Even at this early stage of development, it is clear that the imaging of hyperpolarized (13)C-enriched molecules and their metabolic products offers a new approach to the study of the physiology and disease of the heart. The technology is practical in humans and, for this reason, we consider whether a role in clinical decision-making should motivate further development. The range of interventions available to treat coronary and valvular heart disease is already extensive, and new options are imminent. Yet the appropriate management of patients with left ventricular dysfunction can be challenging because the mechanism of reduced function may be unclear and the ability of the ventricle to respond to therapy may be difficult to predict. Pyruvate is a promising early target for development as a diagnostic agent because it lies at a critical branch point in cardiac biochemistry. The rate of metabolism of hyperpolarized pyruvate to CO(2) relative to lactate may prove to be a useful indicator of preserved mitochondrial function, and therefore provide a specific signal of viable myocardium. Other species including physiological substrates and nonphysiological molecules may provide additional information. Once suitable technology becomes available, it is likely that clinical research will progress quickly. The ability to monitor directly specific metabolic pathways may lead to an improvement in the selection of patients who will benefit from interventions, pharmacologic or otherwise.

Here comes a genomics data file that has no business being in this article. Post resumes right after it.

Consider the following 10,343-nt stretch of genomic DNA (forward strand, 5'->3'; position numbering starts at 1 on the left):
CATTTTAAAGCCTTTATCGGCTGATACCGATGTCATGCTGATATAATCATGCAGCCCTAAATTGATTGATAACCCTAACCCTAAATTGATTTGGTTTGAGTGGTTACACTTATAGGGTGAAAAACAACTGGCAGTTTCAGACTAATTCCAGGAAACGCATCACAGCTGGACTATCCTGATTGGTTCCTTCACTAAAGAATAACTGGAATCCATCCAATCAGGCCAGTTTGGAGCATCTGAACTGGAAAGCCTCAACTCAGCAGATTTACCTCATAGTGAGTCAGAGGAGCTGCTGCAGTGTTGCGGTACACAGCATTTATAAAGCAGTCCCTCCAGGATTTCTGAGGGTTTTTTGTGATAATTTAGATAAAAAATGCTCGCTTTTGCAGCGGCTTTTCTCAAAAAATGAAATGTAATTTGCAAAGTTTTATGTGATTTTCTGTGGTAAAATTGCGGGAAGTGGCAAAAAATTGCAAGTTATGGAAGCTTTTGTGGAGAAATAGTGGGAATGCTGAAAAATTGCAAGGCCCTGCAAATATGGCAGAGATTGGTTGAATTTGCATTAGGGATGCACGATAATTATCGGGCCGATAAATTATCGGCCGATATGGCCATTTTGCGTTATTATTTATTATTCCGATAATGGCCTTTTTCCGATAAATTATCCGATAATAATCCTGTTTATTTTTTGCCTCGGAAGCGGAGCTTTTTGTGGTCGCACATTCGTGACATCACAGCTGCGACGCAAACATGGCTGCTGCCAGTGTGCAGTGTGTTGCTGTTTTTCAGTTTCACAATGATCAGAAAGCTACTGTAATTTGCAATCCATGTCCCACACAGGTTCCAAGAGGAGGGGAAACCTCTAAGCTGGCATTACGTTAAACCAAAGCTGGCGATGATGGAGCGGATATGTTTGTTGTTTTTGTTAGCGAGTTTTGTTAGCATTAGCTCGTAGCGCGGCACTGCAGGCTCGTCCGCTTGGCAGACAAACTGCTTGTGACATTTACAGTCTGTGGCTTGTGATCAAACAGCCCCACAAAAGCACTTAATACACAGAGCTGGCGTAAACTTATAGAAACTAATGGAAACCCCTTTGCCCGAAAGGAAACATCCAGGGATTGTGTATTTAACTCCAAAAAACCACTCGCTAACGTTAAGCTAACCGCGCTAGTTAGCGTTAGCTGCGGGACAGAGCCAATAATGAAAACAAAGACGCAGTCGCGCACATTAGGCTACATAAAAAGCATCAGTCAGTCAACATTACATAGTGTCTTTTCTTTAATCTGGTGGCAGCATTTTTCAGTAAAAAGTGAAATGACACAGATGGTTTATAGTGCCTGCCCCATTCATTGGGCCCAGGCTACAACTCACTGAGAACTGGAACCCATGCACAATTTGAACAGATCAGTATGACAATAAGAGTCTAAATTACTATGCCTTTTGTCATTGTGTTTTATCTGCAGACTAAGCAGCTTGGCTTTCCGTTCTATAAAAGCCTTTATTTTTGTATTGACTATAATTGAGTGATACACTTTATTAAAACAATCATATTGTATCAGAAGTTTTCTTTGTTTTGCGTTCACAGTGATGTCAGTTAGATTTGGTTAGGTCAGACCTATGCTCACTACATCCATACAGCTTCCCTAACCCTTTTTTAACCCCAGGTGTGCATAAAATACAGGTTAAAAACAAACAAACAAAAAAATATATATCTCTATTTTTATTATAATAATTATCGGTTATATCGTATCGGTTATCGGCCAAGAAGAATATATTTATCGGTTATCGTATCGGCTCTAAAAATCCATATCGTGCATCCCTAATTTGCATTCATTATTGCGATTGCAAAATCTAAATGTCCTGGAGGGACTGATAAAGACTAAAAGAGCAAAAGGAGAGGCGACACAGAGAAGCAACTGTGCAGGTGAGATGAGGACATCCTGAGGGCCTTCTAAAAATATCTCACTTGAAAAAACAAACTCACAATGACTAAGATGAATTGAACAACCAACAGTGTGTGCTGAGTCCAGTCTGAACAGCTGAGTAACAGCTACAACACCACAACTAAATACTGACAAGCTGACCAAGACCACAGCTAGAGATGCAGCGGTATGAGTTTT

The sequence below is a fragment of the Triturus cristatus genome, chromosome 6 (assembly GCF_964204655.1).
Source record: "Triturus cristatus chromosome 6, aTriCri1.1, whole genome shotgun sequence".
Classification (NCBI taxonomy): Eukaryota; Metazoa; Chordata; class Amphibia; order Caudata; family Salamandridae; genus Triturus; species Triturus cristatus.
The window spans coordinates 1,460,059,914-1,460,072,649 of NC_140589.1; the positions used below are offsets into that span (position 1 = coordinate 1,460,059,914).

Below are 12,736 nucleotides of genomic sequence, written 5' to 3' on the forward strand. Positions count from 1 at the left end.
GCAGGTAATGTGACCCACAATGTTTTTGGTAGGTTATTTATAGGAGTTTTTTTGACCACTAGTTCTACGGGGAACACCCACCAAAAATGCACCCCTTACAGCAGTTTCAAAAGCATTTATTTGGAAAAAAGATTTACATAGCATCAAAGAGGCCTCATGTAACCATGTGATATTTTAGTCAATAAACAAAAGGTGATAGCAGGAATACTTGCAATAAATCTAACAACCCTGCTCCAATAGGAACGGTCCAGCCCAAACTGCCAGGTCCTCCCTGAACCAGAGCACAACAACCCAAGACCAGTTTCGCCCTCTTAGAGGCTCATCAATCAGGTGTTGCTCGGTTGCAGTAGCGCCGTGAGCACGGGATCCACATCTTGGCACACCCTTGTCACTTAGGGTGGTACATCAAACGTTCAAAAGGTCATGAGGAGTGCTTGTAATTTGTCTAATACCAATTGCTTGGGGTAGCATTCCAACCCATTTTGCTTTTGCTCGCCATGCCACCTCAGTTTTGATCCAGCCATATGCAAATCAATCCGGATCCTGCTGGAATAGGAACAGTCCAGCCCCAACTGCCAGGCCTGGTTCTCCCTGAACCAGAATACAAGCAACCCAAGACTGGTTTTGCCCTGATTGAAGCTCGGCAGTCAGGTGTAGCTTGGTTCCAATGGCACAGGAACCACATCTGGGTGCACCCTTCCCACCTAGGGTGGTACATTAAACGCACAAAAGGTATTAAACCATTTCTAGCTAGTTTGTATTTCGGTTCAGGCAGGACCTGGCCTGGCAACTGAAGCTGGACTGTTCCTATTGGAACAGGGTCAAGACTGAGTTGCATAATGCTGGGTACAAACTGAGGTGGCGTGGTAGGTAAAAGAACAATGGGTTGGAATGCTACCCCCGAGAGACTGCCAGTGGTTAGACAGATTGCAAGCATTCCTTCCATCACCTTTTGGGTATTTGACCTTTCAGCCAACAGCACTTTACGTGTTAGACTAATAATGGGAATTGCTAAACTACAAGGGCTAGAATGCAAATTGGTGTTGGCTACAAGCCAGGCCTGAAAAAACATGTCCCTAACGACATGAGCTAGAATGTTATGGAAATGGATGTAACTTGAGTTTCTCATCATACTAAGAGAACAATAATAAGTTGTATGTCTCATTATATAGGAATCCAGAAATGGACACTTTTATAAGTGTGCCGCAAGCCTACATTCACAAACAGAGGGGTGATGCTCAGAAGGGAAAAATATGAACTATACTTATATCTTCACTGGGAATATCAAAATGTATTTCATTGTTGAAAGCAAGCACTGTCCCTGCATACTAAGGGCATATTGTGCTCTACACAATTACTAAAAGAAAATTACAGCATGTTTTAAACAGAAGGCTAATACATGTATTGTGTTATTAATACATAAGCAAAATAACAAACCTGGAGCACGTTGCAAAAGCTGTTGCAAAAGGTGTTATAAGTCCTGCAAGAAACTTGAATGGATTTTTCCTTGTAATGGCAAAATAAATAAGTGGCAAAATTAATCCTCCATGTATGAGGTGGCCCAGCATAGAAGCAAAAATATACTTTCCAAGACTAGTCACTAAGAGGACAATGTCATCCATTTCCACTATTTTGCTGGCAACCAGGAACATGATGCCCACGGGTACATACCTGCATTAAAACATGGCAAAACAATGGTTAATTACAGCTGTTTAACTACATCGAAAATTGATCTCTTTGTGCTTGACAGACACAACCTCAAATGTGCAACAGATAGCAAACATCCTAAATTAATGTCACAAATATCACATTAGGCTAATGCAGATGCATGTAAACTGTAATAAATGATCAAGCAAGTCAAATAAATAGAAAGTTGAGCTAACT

Copyright © 2011 John Wiley & Sons, Ltd.